Permaculturing in Portugal

One family's attempts to live in a more planet-friendly way

Still more roof

This week the roof is really starting to look like a roof from the outside as well as the inside. Monday we laid the insulation (50mm cork) on top of the boards of maritime pine, followed by the waterproof breathable membrane. No sooner had that gone down than the weather decided to test it out. We haven’t had a drop of rain since we took the roof off back at the beginning of July (well, apart from a 15-minute shower of dirt) and it waited until the very moment we got the waterproofing on. Considerate weather! Damn! When you’ve lived in Scotland for more than half your life, that’s a real novelty.

Cork insulation and breathable membrane go on to the roof

Cork insulation and breathable membrane go on

Cork insulation and breathable membrane go on

The view from the inside

The view from the inside

With the membrane fixed in place, the roof was ready to start re-laying the original schist slabs.

Laying the schist

Laying the schist. Chris looking over the first few courses

Handing up the schist

Handing up the large schist slabs

Wayne drilling slabs

Wayne drilling slabs for nailing in place

We are fixing the bottom, middle and top courses of schist slabs in place to prevent any slippage. We’re also creating slightly more overlap between courses than was used in the original roof, both for better coverage and waterproofing and to hold the stone in place. This roof should never move!

Two thirds of the way up the first half

Two thirds of the way up the first half

Lunchtime today: two thirds of the way up the first half

Half the roof done

The end of today: almost half complete

How it used to look

How it used to look before we started renovations

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12 Comments

  1. sophie August 26, 2010

    it looks fantastic, what a great job you all have done! xxx

  2. michelle August 27, 2010

    its happening so fast…well done

  3. pan August 27, 2010

    What an amazing transformation; it show the obvious all round benefits of using traditional building materials with the skills of hand crafts people……..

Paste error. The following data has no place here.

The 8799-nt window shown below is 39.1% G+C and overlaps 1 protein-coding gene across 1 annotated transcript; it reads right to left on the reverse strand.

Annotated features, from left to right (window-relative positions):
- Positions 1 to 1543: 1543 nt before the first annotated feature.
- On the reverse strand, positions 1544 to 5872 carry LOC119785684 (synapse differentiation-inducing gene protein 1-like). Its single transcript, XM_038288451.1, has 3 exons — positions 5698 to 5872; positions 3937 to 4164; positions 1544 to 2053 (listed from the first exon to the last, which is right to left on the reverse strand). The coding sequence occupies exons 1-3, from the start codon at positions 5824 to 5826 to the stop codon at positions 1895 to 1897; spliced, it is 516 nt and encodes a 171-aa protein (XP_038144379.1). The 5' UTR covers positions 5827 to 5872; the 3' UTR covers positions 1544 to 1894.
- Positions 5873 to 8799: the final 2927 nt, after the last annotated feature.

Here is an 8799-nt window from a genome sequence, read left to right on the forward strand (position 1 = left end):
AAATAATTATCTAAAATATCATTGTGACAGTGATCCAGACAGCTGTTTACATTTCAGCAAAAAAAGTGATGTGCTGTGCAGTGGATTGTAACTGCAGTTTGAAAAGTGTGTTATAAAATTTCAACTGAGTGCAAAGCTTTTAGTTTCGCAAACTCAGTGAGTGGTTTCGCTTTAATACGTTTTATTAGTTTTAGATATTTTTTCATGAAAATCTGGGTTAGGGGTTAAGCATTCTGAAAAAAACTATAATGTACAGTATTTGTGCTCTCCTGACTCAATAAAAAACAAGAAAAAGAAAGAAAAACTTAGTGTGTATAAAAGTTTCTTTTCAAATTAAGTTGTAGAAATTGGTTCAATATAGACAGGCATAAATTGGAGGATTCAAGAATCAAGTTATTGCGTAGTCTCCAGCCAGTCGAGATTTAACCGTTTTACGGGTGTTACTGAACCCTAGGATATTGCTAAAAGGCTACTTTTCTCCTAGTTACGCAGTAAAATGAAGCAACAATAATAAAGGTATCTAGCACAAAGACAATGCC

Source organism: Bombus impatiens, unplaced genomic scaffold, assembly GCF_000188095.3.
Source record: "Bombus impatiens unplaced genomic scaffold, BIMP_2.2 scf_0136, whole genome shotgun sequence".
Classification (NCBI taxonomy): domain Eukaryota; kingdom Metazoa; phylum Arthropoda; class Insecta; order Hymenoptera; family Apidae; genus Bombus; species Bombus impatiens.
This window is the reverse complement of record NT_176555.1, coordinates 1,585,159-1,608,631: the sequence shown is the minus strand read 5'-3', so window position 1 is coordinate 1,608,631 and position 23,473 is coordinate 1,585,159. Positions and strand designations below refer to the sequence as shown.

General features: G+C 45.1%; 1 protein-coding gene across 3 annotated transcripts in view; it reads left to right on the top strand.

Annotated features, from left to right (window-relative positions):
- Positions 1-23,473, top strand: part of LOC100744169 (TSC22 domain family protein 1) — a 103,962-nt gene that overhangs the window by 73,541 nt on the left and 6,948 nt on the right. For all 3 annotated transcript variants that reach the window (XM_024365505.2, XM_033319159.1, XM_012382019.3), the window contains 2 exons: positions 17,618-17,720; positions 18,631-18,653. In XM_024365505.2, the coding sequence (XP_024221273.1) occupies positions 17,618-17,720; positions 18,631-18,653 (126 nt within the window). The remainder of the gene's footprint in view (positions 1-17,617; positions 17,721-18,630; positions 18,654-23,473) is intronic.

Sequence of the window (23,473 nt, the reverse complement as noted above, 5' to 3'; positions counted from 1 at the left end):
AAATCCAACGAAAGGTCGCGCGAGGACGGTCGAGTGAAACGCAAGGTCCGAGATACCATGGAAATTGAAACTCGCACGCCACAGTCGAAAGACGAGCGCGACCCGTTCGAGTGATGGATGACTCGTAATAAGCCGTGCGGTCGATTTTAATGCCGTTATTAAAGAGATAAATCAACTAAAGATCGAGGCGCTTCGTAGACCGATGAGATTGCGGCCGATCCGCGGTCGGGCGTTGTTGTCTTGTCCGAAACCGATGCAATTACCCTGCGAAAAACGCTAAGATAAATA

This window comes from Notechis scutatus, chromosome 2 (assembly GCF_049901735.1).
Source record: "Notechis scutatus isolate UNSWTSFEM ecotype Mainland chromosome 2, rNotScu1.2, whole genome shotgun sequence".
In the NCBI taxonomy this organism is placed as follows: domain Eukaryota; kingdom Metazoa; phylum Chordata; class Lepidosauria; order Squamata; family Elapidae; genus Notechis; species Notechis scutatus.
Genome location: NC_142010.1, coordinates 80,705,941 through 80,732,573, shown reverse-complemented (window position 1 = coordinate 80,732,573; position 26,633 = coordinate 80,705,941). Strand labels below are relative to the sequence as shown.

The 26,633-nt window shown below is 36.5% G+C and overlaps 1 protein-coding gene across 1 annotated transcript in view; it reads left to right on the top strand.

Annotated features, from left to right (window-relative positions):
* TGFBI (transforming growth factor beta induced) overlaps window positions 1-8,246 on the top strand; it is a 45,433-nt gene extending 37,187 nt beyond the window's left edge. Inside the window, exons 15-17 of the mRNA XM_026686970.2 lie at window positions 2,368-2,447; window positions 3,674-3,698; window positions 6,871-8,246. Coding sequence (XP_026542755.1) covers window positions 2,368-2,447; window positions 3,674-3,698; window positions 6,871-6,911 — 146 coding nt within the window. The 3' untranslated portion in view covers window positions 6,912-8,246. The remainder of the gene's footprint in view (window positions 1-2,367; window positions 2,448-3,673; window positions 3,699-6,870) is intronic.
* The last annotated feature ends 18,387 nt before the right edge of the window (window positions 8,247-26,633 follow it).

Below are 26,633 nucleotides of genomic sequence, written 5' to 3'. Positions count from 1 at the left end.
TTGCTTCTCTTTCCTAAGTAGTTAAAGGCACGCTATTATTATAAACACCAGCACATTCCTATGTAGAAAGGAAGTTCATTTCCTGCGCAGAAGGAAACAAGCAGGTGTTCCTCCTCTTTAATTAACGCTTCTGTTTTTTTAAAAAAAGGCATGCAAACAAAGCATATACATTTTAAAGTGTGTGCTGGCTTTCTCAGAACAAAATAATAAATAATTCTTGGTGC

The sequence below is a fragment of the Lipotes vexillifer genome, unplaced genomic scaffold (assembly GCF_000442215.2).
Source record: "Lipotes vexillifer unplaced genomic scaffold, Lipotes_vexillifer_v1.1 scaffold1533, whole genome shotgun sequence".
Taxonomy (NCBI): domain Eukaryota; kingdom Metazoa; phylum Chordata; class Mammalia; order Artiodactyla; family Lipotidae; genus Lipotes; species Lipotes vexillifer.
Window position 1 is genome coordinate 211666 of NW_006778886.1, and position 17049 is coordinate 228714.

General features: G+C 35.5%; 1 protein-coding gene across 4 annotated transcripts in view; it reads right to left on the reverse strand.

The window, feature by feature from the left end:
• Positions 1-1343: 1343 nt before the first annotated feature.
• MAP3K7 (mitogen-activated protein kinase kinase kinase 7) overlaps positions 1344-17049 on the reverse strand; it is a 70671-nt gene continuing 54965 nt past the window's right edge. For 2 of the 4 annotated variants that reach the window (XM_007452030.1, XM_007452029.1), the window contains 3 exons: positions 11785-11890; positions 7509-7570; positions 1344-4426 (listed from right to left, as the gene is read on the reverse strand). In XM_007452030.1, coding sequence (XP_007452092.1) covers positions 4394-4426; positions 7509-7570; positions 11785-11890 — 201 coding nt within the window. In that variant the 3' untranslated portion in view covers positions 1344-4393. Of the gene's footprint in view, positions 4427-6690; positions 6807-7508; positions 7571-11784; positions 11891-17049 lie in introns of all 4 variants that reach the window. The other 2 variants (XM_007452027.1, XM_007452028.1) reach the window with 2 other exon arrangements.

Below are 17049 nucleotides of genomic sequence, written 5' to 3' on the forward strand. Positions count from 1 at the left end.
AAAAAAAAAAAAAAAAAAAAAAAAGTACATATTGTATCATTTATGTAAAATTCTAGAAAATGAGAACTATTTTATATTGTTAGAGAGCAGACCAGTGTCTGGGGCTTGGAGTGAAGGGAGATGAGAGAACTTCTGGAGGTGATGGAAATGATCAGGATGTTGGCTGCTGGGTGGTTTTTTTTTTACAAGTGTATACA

An inspiration., thank you for sharing………….

  4. magnus September 2, 2010

    Brilliant ! Just seen this, forwarded from discussion i started on the expat site, about cork, so Sophie sent me link. Looks wonderful, that slate in particular. well done. we are far far behind on our main house roof.
    I have just posted on the expat site the u-values for cork, and itºs not great. let me know if you want to know more. Maybe you plan to insulate further inside as well?
    Abraços !
    Magnus

  5. luis iglesias December 7, 2010

    I am restoring a house and would like to buy cork for the roof. Do you know what is the best company I could import it from in Portugal?

  6. Quinta do Vale December 7, 2010

    Hi Luis. I replied to you on Facebook, but I’ll put the response here too in case it’s useful for anyone else.

    I only know of Amorim, the major cork wine-bottle stopper manufacturer. They manufactured the insulation I got, but I think there’s others and probably there’s also room for negotiation with your local building materials supplier, depending on quantity. See this forum page for a discussion about it. It’s the same page Magnus refers to in the comments above.

    Good luck!

  7. Nuno Sousa February 2, 2013

    A cobertura ficou muito boa. Parabéns!

    Onde arranjaram essa tela respirável à prova de água?

    Precisava desse material para a minha obra.

    Cumprimentos

  8. Quinta do Vale February 2, 2013

    A loja local de materiais de construção. Eles obtiveram os lâminas transpirables do fabricante na Espanha.

    http://www.cubierplus.com/laminas-transpirables-para-cubiertas_79608.html

  9. Ludovic May 29, 2014

    Hi there,

    from where in Portugal can I buy the best price cork to isolate the exterior walls of my house?

    Thank you so much for any help.

    Kind regards.

    Ludovic :-)

  10. Quinta do Vale May 30, 2014

    Hi Ludovic. I got my cork through my local builders merchant. It’s not particularly cheap. I guess it depends on how much you’re wanting, what thickness, etc. If it’s a lot then you should be able to negotiate a good discount. There are at least 2 manufacturers. Amorim is one. The other I don’t know as the cork packs have no label. The unlabelled ones are better quality – denser cork which holds together better.

  11. Ludovic May 30, 2014

    Hi Wendy,

    Thank you so much for your fast answer.
    As I understand, the unlabeled cork was delivered by the local builders merchant?
    I prefer that no name labeled one.
    I’m looking for an external wall isulation cork for my house.
    It will be a lot of material,than I hope to get a good discount.
    It will be enought a 140 mm thickness cork for an external isulation?
    I’m a new one by this areea :-) .
    Because cork has a better quality isulation as a styrodur-polyester one,shal I know if a 100 mm thickness cork isulation board is equal with a 140 mm styrodur isulation bord by the energy coefficient?

    Best regards.
    Ludovic

  12. Quinta do Vale May 30, 2014

    I don’t know if the boards go up to that thickness. And they would be hugely expensive if they did. The rigid boards are more for roof insulation. Checking Amorim’s site, they apply wall insulation as a cork-based emulsion which is sprayed on. The R values should let you compare cork to polystyrene. I was under the impression polystyrene was the better insulator on that score alone, but cork breathes while polystyrene doesn’t and for me, polystyrene was not an option I was even going to consider.

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